only beats g++ on compiler speed and look *very* *bad* on every other
aspect.
--
Oscar
 

Re:Re: What is next for C++ Builder?

"Gillmer J. Derge [TeamB]" < XXXX@XXXXX.COM >wrote:
Quote
>well. Do you know the score on gcc compliance?

I know it's very good. I couldn't assign a number to it. Certainly
better than BCB6, but that's a pretty low standard to hold yourself to. :-)
<g>!
Quote
Either way, there are a variety of reasons my g++ may not be acceptable
for a particular project regardless of how well it conforms to the
standard. Some companies are afraid of free software and/or GPL
software. It certainly won't help you much with VCL projects. I'm not
sure how good the compiler or its runtime libraries are in terms of
performance (lousy, I think). ...
No, it won't help with VCL projects, and if performance is in the gutter
I guess it wouldn't matter much if it would. I don't recall reading
discussions regarding its performance, but gcc isn't a topic I follow so
I'm sure you have a better chance of being on-target on this than I do.
 

Re:Re: What is next for C++ Builder?

Oscar Fuentes < XXXX@XXXXX.COM >wrote:
Quote
Some people are afraid of being abducted by aliens, too.
Some fears may be irrational, but if they inhabit the little minds of
TPTB in the work place then irrationality is moot.
Quote
For C++ code, it blows BCB out of the water. Furthermore, codegen bugs
are rare and {*word*118}. I trust the g++ optimizer, which is more I can
say of bcc32.

The real problem with GCC in Windows is lack of support for most MS
propietary C/C++ extensions. If you are on Standard C++ land, bcc32
only beats g++ on compiler speed and look *very* *bad* on every other
aspect.
Do you know how gcc compares to other compilers (MS, Intel, etc) in
terms of code speed and size?
 

Re:Re: What is next for C++ Builder?

"mr_organic" < XXXX@XXXXX.COM >wrote:
Quote
The biggest problem with C++Builder was that it had a {*word*99}py IDE, IMO.
It was completely oriented towards RAD, but didn't take the needs of C++
coders into account -- code management, library management, change
control management, versioning...the whole thing is just borked in BCB.
I like the IDE, but I agree with you that the areas you mention have
been more or less^H^H^H^H^H^H^H^H^H^H^H^H nearly totally ignored, to the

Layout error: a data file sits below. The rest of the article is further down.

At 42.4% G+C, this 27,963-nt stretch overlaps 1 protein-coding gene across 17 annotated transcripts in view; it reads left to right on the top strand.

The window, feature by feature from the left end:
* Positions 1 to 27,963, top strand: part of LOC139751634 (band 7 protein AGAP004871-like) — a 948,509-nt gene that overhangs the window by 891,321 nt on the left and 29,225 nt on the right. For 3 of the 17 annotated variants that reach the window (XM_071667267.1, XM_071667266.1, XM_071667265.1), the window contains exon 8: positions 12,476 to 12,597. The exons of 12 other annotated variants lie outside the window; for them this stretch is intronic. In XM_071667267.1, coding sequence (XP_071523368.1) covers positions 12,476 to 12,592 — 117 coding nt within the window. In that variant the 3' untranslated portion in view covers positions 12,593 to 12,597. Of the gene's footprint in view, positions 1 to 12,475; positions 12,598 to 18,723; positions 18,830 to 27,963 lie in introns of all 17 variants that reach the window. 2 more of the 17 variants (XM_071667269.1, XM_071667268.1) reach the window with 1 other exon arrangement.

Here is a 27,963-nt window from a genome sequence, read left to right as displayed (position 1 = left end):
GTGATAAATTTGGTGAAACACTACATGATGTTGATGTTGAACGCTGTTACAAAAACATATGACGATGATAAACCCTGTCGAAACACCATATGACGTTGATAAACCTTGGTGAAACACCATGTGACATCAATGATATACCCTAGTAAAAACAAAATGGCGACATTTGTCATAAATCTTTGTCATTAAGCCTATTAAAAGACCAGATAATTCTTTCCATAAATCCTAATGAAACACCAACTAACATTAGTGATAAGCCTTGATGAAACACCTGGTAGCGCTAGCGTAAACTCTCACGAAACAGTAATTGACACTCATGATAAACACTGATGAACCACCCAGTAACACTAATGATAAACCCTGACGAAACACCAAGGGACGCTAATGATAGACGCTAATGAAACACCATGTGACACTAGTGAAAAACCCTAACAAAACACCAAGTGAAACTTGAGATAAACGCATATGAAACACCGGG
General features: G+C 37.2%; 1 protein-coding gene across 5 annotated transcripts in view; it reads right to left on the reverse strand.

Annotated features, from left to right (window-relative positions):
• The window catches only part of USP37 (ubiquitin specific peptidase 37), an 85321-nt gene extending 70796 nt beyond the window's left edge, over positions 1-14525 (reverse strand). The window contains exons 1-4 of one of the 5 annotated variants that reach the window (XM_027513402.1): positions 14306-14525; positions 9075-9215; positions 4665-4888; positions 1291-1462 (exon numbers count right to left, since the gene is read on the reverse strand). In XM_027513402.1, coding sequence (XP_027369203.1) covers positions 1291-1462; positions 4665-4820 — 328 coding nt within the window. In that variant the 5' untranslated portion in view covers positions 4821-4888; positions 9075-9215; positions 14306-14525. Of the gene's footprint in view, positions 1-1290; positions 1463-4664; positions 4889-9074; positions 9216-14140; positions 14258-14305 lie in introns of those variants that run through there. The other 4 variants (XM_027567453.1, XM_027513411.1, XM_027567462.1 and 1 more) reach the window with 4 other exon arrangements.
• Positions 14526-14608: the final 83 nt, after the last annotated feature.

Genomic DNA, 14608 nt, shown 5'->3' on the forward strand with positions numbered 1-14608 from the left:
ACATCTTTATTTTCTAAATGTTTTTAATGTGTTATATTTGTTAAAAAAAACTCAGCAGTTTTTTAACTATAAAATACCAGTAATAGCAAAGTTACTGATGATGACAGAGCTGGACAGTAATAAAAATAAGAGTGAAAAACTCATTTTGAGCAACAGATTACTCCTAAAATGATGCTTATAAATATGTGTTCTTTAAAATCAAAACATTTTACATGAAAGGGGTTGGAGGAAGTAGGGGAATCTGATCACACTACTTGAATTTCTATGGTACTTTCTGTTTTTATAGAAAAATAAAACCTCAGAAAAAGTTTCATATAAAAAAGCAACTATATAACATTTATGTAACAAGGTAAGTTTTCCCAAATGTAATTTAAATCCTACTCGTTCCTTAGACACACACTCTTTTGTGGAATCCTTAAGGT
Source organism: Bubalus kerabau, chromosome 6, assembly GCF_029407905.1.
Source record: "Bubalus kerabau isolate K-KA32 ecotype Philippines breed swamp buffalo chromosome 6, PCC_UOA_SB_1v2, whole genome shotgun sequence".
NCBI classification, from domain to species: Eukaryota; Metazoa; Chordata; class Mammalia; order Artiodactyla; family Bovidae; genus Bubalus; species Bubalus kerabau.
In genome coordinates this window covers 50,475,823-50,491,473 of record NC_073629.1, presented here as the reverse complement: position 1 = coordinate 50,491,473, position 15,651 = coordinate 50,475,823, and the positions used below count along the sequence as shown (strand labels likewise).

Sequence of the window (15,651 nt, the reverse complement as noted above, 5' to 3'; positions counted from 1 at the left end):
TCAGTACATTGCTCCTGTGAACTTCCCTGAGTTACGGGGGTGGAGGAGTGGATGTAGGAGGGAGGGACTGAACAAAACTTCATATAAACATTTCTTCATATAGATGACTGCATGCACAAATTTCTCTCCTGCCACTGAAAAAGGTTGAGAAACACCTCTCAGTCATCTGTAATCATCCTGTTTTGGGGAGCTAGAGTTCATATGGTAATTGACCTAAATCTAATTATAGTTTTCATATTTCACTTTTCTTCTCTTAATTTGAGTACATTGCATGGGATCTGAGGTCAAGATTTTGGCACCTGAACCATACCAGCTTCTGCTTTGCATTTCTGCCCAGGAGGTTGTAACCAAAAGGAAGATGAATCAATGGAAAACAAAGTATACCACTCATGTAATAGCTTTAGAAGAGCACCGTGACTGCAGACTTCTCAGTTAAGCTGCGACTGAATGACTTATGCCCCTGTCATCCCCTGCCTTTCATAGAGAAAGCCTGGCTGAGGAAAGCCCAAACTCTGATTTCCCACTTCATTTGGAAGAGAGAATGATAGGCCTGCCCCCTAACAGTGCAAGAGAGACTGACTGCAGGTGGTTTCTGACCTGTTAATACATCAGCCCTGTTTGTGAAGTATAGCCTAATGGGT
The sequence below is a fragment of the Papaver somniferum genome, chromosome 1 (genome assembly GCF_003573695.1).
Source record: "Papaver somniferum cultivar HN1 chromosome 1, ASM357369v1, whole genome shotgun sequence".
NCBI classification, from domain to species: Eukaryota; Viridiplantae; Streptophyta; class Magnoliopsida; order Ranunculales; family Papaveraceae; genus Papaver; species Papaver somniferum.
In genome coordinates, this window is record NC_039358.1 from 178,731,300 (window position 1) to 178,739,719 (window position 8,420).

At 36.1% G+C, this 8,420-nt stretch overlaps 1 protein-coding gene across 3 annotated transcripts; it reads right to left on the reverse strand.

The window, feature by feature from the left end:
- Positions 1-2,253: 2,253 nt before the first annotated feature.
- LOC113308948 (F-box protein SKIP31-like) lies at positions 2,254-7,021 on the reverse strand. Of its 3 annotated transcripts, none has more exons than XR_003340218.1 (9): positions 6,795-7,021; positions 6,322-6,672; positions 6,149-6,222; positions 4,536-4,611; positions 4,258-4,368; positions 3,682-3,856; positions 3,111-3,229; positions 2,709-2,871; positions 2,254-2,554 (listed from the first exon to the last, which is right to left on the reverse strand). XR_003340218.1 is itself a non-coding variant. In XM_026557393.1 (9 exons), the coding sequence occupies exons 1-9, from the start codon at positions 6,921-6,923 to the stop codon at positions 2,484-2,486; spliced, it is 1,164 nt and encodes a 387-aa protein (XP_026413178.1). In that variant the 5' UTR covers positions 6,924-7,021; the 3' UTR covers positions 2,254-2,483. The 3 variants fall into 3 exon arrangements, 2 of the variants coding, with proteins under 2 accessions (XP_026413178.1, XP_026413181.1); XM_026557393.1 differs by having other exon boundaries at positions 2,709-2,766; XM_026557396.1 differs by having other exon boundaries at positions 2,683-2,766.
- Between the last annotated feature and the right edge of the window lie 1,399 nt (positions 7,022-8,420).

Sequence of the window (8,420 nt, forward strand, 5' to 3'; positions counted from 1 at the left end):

detriment of both the product itself and the programmers who depend on
those features. But then that's true of the entire product - nearly
totally ignored for far too long.
Too bad Borland was unable to identify the problem; if they treat CBX
the same way they treated BCB it has no chance of success - and
indications to this point are that Borland has learned nothing from
their BCB experience.
Quote
Eclipse with CDT is tool-agnostic
*in theory*, but almost no one I know uses it for anything besides GCC
stuff because support is so hard to incorporate. And forget about trying
to get a non-GCC de{*word*81} working.
I didn't know that Eclipse has not realized the potential of agnosticity
(if that's a word).
Quote
The main problem with CBX wasn't the *concept*, it was the *execution*.
Yeah, I saw that myself. That, and the lack of promised bug fixes and
timely updates presents an ugly picture.
Quote
Doing nothing isn't an option:
many people (including myself) will simply use other products.
Given my large investment in 3rd party VCL components, all of which are
implemented in Delphi, my only real option is Delphi. Don't get me
wrong, I think Delphi is a great product, fast and powerful enough for
nearly any purpose. But I strongly prefer C/C++ syntax...
Quote
I expect
that Eclipse's problems will be smoothed out eventually, and Microsoft's
C++ .NET product is about as good as it gets from Microsoft.
From what I've read recently, I think your right about Eclipse. But in
that case, Borland has even less chance of making CBX fly. Regarding VS,
I'd say that it is much better than anything I'd expected from MS, but
only for .NET apps and I'm locked into Win32 for the foreseeable future.
Quote
I've
been wondering lately if the confused signals coming out of Borland on
the C++ front are indicative of some internal civil war
I've been thinking the same thing. I hope it matters (to me) who wins.
 

Re:Re: What is next for C++ Builder?

Leroy Casterline < XXXX@XXXXX.COM >writes:
[snip]
Quote
Do you know how gcc compares to other compilers (MS, Intel, etc) in
terms of code speed and size?
It strongly depends on the type of code. You can write test cases
that shows one compiler to be much faster than any other, but for my
real-life projects, with almost no floating point and middle to high
level of abstraction (lots of templates, types and tiny functions)
intel wins by a wide margin. GCC's performance is a bit behind MS. My
experience shows that tweaking GCC's optimization options often
brings faster executables than MS.
--
Oscar